His Mystic Way

Amorous Initiation: A Novel of Sacred and Profane Love, An Excerpt from the Memoirs of the Chevalier Waldemar de L——

by O.V. de L. Milosz, translated by Belle N. Burke
Inner Traditions, 184 pp., $22.95

When Max Beerbohm’s failed poet Enoch Soames, by virtue of a pact with the Devil, was permitted to inspect the British Museum catalog a hundred years in the future, he found to his utter discouragement that under the name “Soames, Enoch” nothing at all had been added to the three cherished slips for his own “slim volumes.” It would have been otherwise with Oskar Wladyslaw Milosz (1877-1939), though a failed poet in his own lifetime too; he would have found quite a respectable column of posthumous additions, including various critical studies, a series of Cahiers by the “Friends of Milosz,” a handsome Collected Works in ten volumes, and a valuable volume of translations (The Noble Traveller) introduced by his distant cousin the poet Czeslaw Milosz.

Failed poet” is a harsh phrase, but one will have to use it, for it is to the point. Thus it is important to insist, before going further, that—unlike poor Soames—Milosz possessed an unmistakable, though minor, talent. It is impossible to resist the seductive, sepulchral harmonies of lines such as these from “Aux sons d’une musique…” in his Les Sept solitudes of 1906.

Aux sons de ta chanson de harpe rouillée,
Tiède fille qui luis comme une pomme mouillée,
—(Ma tête est si lourde d’éternité vide,
Les mouches d’or font un bruit doux et stupide
Qui prennent tes grands yeux de vache pour des fenêtres),
Aux sons de ta dormante et rousse voix d’été
Fais que je rêve à ce qui aurait pu être
Et n’a pas été…

Quels beaux yeux de n’importe quel animal tu as,
Blanche fille de juin, grande dormeuse!
Mon âme, mon âme est pluvieuse,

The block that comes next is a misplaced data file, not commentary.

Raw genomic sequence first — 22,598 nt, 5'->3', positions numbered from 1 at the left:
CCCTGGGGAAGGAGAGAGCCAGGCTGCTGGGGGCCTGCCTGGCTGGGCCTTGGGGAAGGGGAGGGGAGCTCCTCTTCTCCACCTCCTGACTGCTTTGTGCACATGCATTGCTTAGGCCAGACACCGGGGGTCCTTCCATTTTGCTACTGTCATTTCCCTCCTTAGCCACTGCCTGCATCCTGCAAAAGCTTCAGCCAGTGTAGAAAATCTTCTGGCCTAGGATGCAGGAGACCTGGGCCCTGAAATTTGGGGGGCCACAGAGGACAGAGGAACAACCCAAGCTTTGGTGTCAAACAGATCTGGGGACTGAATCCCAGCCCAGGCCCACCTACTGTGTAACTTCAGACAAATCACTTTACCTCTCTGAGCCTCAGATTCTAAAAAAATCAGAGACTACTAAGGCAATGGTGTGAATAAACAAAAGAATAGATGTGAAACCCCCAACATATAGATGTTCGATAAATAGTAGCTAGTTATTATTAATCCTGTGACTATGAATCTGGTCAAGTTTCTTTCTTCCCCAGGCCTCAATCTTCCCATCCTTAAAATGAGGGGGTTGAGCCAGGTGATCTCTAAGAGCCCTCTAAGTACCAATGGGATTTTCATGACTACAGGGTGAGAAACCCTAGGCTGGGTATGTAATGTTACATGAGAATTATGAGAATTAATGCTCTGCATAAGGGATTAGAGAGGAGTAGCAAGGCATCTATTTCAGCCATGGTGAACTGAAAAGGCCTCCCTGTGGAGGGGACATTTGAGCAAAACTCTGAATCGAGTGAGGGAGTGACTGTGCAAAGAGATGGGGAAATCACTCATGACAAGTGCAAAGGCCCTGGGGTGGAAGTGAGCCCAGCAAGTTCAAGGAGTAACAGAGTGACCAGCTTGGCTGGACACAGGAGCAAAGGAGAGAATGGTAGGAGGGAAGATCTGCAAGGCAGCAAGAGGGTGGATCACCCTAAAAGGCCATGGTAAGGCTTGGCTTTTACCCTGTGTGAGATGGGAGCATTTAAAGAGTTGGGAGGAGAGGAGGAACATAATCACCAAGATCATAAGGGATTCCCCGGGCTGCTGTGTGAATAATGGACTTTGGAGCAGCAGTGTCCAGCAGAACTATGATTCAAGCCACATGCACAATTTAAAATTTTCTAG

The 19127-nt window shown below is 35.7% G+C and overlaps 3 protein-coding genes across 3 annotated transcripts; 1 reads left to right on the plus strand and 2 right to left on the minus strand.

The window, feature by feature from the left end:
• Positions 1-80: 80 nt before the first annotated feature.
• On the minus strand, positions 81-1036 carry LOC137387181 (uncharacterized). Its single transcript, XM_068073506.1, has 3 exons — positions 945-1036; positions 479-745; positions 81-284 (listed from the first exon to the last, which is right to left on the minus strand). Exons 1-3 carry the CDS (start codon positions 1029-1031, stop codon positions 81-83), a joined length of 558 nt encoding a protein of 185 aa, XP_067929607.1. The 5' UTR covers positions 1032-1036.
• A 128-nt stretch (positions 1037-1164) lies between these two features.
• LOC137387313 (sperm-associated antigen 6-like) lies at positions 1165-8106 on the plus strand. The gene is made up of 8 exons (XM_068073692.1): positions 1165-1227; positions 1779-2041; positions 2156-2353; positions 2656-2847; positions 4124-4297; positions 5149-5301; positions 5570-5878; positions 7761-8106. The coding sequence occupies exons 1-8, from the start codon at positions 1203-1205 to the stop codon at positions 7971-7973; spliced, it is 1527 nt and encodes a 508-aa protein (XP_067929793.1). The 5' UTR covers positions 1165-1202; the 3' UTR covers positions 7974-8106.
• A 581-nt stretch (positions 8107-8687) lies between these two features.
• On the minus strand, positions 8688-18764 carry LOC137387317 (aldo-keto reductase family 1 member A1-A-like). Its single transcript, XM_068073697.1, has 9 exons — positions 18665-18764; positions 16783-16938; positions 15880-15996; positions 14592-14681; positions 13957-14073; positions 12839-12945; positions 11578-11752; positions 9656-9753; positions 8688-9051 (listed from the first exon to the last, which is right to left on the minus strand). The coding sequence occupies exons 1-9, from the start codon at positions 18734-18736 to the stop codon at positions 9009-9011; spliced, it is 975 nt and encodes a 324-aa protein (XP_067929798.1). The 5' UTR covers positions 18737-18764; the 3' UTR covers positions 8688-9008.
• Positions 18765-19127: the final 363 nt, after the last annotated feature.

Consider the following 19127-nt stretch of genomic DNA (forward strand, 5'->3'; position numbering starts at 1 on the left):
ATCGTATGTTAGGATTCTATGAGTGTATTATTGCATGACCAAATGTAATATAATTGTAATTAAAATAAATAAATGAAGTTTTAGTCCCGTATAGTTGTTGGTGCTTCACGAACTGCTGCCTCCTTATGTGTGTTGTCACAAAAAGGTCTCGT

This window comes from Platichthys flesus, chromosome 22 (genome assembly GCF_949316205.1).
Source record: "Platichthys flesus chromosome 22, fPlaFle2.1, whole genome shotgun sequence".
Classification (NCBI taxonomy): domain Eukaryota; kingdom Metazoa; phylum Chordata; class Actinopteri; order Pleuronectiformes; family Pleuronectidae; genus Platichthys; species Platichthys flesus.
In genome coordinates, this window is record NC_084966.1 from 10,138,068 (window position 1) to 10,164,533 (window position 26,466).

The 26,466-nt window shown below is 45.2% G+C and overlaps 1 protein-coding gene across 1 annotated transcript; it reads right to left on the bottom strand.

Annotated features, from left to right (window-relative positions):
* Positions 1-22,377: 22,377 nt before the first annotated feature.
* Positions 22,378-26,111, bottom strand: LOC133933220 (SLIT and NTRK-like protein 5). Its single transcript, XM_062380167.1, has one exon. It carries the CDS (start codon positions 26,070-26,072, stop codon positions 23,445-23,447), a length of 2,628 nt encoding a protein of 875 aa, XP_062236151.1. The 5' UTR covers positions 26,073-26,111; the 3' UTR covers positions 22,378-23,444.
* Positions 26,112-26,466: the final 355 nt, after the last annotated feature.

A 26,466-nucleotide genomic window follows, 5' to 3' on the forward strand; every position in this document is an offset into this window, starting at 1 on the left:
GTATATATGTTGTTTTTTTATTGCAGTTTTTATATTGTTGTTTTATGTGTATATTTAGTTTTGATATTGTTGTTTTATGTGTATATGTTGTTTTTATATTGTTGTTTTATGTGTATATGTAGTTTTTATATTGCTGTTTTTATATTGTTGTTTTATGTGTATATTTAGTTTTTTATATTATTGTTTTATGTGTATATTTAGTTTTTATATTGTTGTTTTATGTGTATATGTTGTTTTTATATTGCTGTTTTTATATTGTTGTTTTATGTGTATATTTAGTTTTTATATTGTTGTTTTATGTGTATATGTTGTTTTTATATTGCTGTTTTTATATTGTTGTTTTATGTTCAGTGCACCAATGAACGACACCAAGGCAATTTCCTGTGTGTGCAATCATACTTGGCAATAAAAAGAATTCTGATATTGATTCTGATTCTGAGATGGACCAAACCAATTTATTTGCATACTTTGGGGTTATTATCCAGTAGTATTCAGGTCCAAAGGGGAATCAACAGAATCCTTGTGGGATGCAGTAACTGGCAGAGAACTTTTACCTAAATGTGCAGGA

D’être et de n’être pas je suis tout las.

It is Baudelaire filtered through Verlaine or Ernest Dowson and quite untranslatable, so much of its charm being purely acoustic and residing in those richly deliquescent rhymes. His more Laforguian (and more translatable) “Symphonie de Novembre” was, however, turned by Ezra Pound into a magnificent English poem.

Oskar Milosz was born at Czereia in Byelorussia, in what in earlier times had been the Grand Duchy of Lithuania. His father, the owner of vast estates, was a half-mad Polish nobleman, in his youth a great hell-raiser and Don Juan. He was a wild and freakish character altogether, who would harness bears to his carriage to take him to the lake for his morning swim. Much interested in aeronautics, he had the village girls help make him a balloon, in which he ascended, crashing into a tree and smashing half the bones in his body. The young Oskar was afraid of him, but half-admiring also. Once he came on his father bleeding from a saber-wound in the belly after an attempted suicide, and he remembered rushing, frantic, through endless corridors in search of help. As for his mother, a Jewess from Warsaw, he claimed to have felt little fondness for her, being repelled by her “materialistic and uncomprehending …

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